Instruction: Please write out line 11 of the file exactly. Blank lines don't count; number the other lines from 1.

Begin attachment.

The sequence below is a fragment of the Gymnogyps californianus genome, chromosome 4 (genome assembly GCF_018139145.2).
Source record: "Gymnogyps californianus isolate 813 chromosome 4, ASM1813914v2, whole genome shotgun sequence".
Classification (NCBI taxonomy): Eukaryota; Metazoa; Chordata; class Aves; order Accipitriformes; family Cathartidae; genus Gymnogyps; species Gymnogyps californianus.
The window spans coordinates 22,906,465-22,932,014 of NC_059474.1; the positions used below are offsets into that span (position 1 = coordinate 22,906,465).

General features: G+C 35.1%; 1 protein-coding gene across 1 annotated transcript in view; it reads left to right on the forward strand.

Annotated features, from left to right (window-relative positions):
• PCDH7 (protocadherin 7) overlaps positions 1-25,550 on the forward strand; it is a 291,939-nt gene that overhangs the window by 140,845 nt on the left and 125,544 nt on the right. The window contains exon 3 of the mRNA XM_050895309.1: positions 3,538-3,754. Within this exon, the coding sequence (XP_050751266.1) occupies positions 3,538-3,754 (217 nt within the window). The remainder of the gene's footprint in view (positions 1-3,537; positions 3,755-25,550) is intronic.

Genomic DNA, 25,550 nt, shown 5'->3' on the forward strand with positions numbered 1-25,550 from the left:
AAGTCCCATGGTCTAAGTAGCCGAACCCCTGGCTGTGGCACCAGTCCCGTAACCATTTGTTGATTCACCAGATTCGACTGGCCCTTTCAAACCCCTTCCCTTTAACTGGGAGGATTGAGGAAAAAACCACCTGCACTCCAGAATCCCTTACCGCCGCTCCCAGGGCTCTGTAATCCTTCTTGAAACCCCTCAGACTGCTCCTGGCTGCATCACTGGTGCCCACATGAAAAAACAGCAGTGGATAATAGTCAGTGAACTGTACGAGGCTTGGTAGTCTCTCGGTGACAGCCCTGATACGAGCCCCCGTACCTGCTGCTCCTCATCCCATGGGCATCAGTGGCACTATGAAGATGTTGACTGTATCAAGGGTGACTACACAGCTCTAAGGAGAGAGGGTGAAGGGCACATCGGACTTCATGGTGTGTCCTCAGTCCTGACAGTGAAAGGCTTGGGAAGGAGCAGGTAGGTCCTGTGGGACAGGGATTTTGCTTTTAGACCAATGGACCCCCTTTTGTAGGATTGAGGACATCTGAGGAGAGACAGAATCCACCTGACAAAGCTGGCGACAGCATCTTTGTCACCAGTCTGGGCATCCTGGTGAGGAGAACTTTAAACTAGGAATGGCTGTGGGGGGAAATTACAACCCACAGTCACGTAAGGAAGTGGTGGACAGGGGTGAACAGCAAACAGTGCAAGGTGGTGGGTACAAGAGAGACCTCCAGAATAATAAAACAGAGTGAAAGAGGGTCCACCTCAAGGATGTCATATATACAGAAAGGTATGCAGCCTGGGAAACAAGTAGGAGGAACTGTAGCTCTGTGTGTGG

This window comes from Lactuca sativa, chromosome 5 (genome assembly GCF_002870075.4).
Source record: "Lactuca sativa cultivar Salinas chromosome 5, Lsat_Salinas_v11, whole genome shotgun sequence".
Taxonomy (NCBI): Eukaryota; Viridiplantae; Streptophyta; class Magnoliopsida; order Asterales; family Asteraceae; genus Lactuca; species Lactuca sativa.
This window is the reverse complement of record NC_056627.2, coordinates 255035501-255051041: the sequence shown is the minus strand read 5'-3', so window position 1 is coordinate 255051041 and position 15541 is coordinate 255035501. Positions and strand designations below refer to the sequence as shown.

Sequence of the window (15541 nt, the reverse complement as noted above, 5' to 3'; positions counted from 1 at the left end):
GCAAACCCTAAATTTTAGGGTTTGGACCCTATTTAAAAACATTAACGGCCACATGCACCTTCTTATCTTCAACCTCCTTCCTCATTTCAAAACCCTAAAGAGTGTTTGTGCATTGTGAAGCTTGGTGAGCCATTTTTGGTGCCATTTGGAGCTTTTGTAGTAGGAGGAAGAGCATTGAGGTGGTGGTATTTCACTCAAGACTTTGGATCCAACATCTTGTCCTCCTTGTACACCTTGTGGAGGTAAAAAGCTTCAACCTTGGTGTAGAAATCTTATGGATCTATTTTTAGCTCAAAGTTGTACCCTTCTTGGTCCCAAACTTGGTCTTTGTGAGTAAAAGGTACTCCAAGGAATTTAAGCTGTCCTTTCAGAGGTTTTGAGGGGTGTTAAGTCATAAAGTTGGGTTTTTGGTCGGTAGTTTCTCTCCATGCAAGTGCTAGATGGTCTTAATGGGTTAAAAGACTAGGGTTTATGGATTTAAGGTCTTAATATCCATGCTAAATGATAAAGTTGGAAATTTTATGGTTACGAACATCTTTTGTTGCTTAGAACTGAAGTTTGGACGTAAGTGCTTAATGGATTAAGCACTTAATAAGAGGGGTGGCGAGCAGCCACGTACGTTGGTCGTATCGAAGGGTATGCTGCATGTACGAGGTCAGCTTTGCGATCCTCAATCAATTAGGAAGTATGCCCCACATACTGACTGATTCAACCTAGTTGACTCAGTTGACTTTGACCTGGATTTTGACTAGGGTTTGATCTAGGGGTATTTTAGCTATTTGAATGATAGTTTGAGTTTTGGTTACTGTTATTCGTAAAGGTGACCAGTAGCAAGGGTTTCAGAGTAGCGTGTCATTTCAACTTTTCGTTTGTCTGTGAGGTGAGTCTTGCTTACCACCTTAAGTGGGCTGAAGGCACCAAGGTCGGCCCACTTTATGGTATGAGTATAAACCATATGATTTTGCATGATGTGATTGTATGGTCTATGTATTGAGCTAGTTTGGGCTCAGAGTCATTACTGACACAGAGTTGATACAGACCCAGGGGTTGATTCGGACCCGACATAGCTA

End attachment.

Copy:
Source record: "Lactuca sativa cultivar Salinas chromosome 5, Lsat_Salinas_v11, whole genome shotgun sequence".